Many approach these situations with a simple statement – “It (the controversy) is about the artist, not the art”. The sentiment is rational and one that I confess to using many times, especially when explaining why I love films like ‘Chinatown’ and ‘Annie Hall’ despite the controversies surrounding Roman Polanski and Woody Allen. Reviewing or watching a film is not about passing moral judgement on those who made it. As long as the filmmakers are not forcing their ideology onto the viewer then we should be able to put it aside, right?

The problem with this ideal is that art is often best analysed when it is put into context alongside the artist. In fact, when it comes to the examples listed, there are far more interesting discussions waiting to happen on why each filmmaker chose to tackle their story. ‘Sully’, a story about being scrutinised for one’s actions in an impossible situation and an overly complex modern world was all brought to life by a filmmaker known for deconstructing masculine icons from the cowboy, police officer, soldiers and in this case an heroic airline pilot. Then you have Gibson’s film, a faith based piece soaked in violence and brutality in a complex and dangerous world…this by the same director who brought us ‘The Passion of the Christ’ – chances are Gibson is choosing projects which give him a personal attachment to the source material.

Art is at its most interesting when analysed within the context of its maker’s broader body of work and the state of the environment to which they were delivered. Some of the most interesting filmmakers (and artists) of all time were seriously damaged individuals – Alfred Hitchcock was a controlling obsessive, Sam Peckinpah was a temperamental misogynist – their films reflected their flaws.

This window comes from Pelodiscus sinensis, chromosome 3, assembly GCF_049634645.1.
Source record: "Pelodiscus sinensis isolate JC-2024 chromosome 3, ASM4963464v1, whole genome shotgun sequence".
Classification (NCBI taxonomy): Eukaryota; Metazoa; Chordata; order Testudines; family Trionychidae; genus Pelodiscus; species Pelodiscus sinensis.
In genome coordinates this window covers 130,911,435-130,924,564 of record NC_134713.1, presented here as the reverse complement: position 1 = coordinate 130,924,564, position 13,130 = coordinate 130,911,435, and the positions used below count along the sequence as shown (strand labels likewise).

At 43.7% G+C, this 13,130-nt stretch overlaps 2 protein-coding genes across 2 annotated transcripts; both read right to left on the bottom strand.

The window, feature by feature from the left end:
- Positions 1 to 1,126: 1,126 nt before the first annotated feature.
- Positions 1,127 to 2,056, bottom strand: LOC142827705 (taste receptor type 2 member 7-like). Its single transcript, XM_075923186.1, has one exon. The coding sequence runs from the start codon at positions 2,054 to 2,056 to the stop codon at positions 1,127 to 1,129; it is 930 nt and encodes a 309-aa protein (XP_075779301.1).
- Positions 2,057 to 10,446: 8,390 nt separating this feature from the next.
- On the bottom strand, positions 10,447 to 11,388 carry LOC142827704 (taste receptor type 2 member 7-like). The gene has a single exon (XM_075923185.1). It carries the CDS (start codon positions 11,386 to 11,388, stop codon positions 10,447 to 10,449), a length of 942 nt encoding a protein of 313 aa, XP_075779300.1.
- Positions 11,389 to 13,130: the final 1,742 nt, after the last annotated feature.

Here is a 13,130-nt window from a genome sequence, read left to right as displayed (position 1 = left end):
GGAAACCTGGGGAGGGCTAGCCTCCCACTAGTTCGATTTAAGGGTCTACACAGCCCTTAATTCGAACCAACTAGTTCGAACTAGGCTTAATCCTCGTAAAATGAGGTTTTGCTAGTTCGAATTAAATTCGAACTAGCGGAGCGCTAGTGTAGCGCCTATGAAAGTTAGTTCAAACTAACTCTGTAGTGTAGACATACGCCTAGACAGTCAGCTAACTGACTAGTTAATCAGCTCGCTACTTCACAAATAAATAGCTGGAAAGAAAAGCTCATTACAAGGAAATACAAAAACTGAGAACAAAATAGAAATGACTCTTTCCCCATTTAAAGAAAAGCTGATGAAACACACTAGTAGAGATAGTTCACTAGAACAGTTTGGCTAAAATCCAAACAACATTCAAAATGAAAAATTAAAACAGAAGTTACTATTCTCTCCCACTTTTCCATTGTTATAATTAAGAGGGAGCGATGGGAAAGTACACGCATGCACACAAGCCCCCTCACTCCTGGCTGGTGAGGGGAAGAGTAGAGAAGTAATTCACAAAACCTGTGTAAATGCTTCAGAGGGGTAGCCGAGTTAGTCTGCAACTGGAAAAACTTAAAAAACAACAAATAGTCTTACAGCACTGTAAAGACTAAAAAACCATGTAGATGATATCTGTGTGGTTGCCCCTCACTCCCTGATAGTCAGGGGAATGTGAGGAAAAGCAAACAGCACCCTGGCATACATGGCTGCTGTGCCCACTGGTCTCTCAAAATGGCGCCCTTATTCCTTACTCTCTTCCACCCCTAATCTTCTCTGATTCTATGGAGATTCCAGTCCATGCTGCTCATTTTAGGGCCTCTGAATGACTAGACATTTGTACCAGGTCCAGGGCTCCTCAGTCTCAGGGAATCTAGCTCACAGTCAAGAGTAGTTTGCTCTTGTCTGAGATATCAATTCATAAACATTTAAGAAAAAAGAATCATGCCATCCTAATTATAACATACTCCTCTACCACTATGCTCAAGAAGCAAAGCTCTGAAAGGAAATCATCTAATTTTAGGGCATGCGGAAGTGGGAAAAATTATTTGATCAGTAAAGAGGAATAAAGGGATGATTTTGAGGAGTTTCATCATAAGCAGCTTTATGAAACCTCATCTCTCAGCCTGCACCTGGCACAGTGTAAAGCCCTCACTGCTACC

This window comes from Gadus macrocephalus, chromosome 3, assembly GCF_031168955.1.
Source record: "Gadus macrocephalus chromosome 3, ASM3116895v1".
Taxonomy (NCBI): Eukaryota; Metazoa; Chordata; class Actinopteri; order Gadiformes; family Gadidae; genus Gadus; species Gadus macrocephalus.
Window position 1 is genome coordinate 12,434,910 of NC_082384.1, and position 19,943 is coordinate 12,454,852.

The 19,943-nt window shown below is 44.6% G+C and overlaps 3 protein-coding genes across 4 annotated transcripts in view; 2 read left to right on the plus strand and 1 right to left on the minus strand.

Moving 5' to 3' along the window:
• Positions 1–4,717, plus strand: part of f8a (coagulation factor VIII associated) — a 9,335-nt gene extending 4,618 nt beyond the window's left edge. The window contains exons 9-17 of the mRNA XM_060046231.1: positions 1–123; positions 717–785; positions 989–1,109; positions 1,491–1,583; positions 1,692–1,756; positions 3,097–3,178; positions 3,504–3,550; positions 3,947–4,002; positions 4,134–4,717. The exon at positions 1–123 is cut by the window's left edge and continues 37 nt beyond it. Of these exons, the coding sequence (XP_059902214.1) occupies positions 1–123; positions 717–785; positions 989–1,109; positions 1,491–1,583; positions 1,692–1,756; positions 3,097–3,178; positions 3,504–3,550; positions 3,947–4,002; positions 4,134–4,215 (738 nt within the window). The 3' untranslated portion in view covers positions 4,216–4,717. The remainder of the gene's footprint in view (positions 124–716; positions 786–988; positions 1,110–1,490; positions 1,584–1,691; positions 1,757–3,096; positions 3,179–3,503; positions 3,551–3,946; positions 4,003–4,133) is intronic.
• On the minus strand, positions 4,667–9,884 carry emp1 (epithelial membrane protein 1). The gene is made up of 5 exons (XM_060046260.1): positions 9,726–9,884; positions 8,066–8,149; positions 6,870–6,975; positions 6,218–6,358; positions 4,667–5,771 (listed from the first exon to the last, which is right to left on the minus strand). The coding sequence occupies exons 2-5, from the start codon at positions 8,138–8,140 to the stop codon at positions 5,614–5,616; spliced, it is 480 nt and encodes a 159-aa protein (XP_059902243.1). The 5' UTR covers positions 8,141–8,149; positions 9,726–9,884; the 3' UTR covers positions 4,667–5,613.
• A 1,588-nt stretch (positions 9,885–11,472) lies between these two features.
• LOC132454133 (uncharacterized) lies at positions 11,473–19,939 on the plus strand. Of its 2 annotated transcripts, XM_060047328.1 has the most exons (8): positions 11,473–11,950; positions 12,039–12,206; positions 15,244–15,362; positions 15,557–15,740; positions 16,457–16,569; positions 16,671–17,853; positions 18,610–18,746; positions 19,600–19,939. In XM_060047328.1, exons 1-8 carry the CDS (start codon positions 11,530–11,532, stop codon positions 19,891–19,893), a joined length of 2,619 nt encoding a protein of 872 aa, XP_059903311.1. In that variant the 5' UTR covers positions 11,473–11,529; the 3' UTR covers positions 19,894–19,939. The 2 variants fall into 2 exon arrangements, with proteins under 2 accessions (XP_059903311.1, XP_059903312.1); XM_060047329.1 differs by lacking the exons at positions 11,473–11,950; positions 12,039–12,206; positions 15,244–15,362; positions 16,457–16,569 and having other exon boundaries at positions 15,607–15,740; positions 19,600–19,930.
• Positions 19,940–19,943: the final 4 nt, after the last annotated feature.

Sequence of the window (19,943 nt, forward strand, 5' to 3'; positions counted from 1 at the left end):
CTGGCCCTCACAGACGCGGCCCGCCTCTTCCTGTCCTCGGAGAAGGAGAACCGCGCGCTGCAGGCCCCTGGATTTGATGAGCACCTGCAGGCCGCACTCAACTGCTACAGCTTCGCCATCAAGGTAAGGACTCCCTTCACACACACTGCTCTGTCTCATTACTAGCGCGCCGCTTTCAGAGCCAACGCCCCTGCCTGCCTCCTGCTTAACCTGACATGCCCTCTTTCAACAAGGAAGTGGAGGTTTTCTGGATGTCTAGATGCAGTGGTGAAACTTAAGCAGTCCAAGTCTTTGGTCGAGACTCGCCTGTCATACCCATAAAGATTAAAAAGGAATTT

Parker’s ‘Birth of a Nation’ marks his first directorial outing and so we do not have a broad body of work to compare it to. However, there is definitely something to discuss about the fact that this controversial person is the film’s writer, director, producer, financer and has cast himself as the lead role – a role he portrayed as the epitome of heroism and the only character to be anything other than a two dimensional background addition. If ever a movie invited an examination of its maker it is this one, to ignore him would be to ignore the writing, directing and main character. If you do that you don’t really have a film left to analyse.

Ultimately, while art should be judged based on its quality and not social morality, it is almost impossible to separate the art and the artist – they are inherently linked. By no means should you punish a film for the actions of its maker, but at the same time when you take into account those actions in the context of the film that is often when you discover the most fascinating aspects.